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NTSB Urges States to Lower the DWI Threshold

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NTSB Urges States to Lower the DWI Threshold


NTSB has recommended that the threshold for DWI be lowered by a third (or by nearly half, depending on what paper you read), from .08 percent to .05 percent. They’ve recommended this because the evidence shows that you don’t have to be falling-down inebriated to injure or kill someone on the road.

Roughly 10,000 people die as a result of people drinking and driving, according to a May article in The New York Times. With this recommendation, the board seemed to target social drinkers as well as heavy drinkers.

The information made it easy to understand what the change would mean. Currently, males weighing 180 pounds can drink four beers or glasses of wine in 1 ½ hours and not exceed the legal limit. With the change, they could only have three. Females weighing 130 pounds can now have three drinks in 1 ½ hours and not be considered over the limit; with the change they could only have two.

It also provided these statistics:

“People with a blood-alcohol level of 0.05 percent are 38 percent more likely to be involved in a crash than those who have not been drinking, according to government statistics. People with a blood-alcohol level of 0.08 percent are 169 percent more likely.”

Not everyone likes the proposed change. A restaurant owner was quoted as saying it would penalize responsible drinkers and does nothing to deter the drinkers society should be going after. Of course, the change, if implemented, will affect restaurants’ profits. Don’t they make most of their money on booze?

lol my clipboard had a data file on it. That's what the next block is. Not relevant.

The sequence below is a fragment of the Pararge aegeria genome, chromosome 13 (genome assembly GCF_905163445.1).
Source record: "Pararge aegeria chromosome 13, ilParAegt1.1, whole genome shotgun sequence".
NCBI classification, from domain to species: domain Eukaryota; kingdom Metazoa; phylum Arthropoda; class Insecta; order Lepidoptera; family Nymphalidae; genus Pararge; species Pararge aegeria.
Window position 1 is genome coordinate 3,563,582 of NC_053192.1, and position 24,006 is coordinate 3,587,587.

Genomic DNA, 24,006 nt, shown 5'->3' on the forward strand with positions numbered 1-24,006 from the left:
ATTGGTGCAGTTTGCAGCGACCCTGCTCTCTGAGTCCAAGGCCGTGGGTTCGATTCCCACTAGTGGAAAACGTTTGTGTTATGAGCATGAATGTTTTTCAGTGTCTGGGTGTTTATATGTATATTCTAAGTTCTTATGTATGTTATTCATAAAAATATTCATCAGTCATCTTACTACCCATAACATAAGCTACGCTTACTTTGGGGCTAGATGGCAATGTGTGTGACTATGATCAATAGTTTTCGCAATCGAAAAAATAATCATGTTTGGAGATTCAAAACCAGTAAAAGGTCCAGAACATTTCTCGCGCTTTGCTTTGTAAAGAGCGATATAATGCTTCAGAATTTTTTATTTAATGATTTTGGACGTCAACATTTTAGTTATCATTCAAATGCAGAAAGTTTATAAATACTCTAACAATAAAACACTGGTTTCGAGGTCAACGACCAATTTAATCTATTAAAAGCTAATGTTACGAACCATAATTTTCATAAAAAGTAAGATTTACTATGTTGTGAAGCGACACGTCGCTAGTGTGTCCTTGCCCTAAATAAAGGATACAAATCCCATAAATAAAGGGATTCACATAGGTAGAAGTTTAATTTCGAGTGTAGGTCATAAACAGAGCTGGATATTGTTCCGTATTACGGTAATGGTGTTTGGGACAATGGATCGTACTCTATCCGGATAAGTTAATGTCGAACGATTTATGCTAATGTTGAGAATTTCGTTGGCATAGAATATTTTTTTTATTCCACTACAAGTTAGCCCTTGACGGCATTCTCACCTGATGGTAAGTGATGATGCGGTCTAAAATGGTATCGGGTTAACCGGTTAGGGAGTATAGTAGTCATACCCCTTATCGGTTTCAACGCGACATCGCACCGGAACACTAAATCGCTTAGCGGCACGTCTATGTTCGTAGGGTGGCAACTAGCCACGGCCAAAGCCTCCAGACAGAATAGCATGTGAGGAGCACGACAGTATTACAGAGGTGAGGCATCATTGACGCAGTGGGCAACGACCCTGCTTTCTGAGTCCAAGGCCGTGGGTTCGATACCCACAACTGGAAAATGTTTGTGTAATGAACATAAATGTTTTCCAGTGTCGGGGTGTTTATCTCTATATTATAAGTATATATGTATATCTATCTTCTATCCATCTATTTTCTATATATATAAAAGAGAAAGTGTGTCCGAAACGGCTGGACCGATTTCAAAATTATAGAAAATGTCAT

Interestingly, most countries have a limit of .05. An editorial in my local paper noted that until 2000, most states had a limit of .10, but that year legislation was enacted to withhold highway construction money from states that didn’t agree to .08. (That sounds like it was a compromise.)

Also, even MADD wasn’t for the new limit. That group would rather see other initiatives implemented, although the article didn’t say what those initiatives were.

Two days after that article appeared, a New York Times editorial appeared in support of the lower standard. As the paper pointed out, separate means can be instituted for heavier drinkers. And as the editorial also mentioned, at levels below .08, the ability to stay in lane, and reaction time diminishes, while sleepiness increases. In essence, the risk of crashing increases.

In effect, what this proposed change would mean is that you can have your glass of wine with dinner and one afterward if you’re female, and two with dinner and another afterward if you’re male, with no fear of exceeding the legal limit. It sounds like moderate social drinking.

Who knows how this will play out.  We may be witnessing history in the making, or the proposal may just fizzle.



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